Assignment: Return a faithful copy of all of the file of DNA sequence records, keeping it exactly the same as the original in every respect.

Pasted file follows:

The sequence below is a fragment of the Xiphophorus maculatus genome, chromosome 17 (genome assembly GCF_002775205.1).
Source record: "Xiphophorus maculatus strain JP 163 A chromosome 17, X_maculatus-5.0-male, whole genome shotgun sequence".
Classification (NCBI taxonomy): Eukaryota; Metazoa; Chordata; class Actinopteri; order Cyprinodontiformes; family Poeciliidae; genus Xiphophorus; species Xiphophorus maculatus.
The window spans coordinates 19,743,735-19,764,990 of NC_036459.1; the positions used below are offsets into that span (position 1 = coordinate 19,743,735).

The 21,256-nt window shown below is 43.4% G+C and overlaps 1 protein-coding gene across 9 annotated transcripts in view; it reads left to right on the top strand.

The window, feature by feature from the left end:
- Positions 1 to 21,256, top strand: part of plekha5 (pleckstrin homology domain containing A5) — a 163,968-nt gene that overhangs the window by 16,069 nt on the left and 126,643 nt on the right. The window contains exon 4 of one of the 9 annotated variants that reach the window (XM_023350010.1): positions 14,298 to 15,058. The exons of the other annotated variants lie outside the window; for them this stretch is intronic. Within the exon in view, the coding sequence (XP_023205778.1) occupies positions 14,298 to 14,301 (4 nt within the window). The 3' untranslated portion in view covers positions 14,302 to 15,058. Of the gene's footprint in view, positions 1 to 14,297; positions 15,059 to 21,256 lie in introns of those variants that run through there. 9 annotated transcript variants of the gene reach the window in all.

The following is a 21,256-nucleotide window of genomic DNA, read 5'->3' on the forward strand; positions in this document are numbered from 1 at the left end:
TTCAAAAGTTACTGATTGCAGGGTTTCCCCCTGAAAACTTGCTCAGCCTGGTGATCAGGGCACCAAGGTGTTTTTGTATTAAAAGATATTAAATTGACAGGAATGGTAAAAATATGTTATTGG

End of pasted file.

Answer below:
The sequence below is a fragment of the Xiphophorus maculatus genome, chromosome 17 (genome assembly GCF_002775205.1).
Source record: "Xiphophorus maculatus strain JP 163 A chromosome 17, X_maculatus-5.0-male, whole genome shotgun sequence".
Classification (NCBI taxonomy): Eukaryota; Metazoa; Chordata; class Actinopteri; order Cyprinodontiformes; family Poeciliidae; genus Xiphophorus; species Xiphophorus maculatus.
The window spans coordinates 19,743,735-19,764,990 of NC_036459.1; the positions used below are offsets into that span (position 1 = coordinate 19,743,735).

The 21,256-nt window shown below is 43.4% G+C and overlaps 1 protein-coding gene across 9 annotated transcripts in view; it reads left to right on the top strand.

The window, feature by feature from the left end:
- Positions 1 to 21,256, top strand: part of plekha5 (pleckstrin homology domain containing A5) — a 163,968-nt gene that overhangs the window by 16,069 nt on the left and 126,643 nt on the right. The window contains exon 4 of one of the 9 annotated variants that reach the window (XM_023350010.1): positions 14,298 to 15,058. The exons of the other annotated variants lie outside the window; for them this stretch is intronic. Within the exon in view, the coding sequence (XP_023205778.1) occupies positions 14,298 to 14,301 (4 nt within the window). The 3' untranslated portion in view covers positions 14,302 to 15,058. Of the gene's footprint in view, positions 1 to 14,297; positions 15,059 to 21,256 lie in introns of those variants that run through there. 9 annotated transcript variants of the gene reach the window in all.

The following is a 21,256-nucleotide window of genomic DNA, read 5'->3' on the forward strand; positions in this document are numbered from 1 at the left end:
TTCAAAAGTTACTGATTGCAGGGTTTCCCCCTGAAAACTTGCTCAGCCTGGTGATCAGGGCACCAAGGTGTTTTTGTATTAAAAGATATTAAATTGACAGGAATGGTAAAAATATGTTATTGG